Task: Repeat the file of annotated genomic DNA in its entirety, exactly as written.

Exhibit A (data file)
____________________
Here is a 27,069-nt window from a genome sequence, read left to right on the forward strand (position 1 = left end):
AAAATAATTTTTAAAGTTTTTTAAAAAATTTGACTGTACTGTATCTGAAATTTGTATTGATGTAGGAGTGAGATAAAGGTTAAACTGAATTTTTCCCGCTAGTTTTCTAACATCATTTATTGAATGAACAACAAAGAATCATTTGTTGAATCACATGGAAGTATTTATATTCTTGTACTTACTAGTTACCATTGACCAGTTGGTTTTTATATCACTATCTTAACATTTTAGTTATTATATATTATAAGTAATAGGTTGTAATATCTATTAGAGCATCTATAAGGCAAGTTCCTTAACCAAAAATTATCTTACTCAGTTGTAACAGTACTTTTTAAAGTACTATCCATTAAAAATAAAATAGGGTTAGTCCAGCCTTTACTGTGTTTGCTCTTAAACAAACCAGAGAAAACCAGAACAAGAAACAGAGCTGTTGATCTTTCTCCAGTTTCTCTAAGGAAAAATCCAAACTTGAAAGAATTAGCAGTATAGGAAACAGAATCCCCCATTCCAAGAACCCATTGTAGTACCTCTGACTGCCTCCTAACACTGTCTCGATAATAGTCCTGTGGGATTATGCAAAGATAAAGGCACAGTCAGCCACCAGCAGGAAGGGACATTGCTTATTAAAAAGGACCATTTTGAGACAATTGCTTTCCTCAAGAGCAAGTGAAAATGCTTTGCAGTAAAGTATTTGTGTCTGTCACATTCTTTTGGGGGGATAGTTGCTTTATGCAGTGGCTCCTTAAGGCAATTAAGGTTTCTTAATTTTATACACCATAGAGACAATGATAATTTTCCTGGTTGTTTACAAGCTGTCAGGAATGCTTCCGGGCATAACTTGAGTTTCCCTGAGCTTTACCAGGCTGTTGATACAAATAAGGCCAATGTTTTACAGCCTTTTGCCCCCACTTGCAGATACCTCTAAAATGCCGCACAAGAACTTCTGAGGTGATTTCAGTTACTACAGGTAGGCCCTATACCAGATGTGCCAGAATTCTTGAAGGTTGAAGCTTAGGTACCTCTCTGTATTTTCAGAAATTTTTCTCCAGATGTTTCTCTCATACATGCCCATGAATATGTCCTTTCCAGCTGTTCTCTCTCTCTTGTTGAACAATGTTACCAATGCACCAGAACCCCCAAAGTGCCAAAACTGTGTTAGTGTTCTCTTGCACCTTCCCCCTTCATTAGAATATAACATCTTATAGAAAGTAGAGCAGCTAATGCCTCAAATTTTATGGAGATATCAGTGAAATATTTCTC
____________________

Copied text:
Here is a 27,069-nt window from a genome sequence, read left to right on the forward strand (position 1 = left end):
AAAATAATTTTTAAAGTTTTTTAAAAAATTTGACTGTACTGTATCTGAAATTTGTATTGATGTAGGAGTGAGATAAAGGTTAAACTGAATTTTTCCCGCTAGTTTTCTAACATCATTTATTGAATGAACAACAAAGAATCATTTGTTGAATCACATGGAAGTATTTATATTCTTGTACTTACTAGTTACCATTGACCAGTTGGTTTTTATATCACTATCTTAACATTTTAGTTATTATATATTATAAGTAATAGGTTGTAATATCTATTAGAGCATCTATAAGGCAAGTTCCTTAACCAAAAATTATCTTACTCAGTTGTAACAGTACTTTTTAAAGTACTATCCATTAAAAATAAAATAGGGTTAGTCCAGCCTTTACTGTGTTTGCTCTTAAACAAACCAGAGAAAACCAGAACAAGAAACAGAGCTGTTGATCTTTCTCCAGTTTCTCTAAGGAAAAATCCAAACTTGAAAGAATTAGCAGTATAGGAAACAGAATCCCCCATTCCAAGAACCCATTGTAGTACCTCTGACTGCCTCCTAACACTGTCTCGATAATAGTCCTGTGGGATTATGCAAAGATAAAGGCACAGTCAGCCACCAGCAGGAAGGGACATTGCTTATTAAAAAGGACCATTTTGAGACAATTGCTTTCCTCAAGAGCAAGTGAAAATGCTTTGCAGTAAAGTATTTGTGTCTGTCACATTCTTTTGGGGGGATAGTTGCTTTATGCAGTGGCTCCTTAAGGCAATTAAGGTTTCTTAATTTTATACACCATAGAGACAATGATAATTTTCCTGGTTGTTTACAAGCTGTCAGGAATGCTTCCGGGCATAACTTGAGTTTCCCTGAGCTTTACCAGGCTGTTGATACAAATAAGGCCAATGTTTTACAGCCTTTTGCCCCCACTTGCAGATACCTCTAAAATGCCGCACAAGAACTTCTGAGGTGATTTCAGTTACTACAGGTAGGCCCTATACCAGATGTGCCAGAATTCTTGAAGGTTGAAGCTTAGGTACCTCTCTGTATTTTCAGAAATTTTTCTCCAGATGTTTCTCTCATACATGCCCATGAATATGTCCTTTCCAGCTGTTCTCTCTCTCTTGTTGAACAATGTTACCAATGCACCAGAACCCCCAAAGTGCCAAAACTGTGTTAGTGTTCTCTTGCACCTTCCCCCTTCATTAGAATATAACATCTTATAGAAAGTAGAGCAGCTAATGCCTCAAATTTTATGGAGATATCAGTGAAATATTTCTC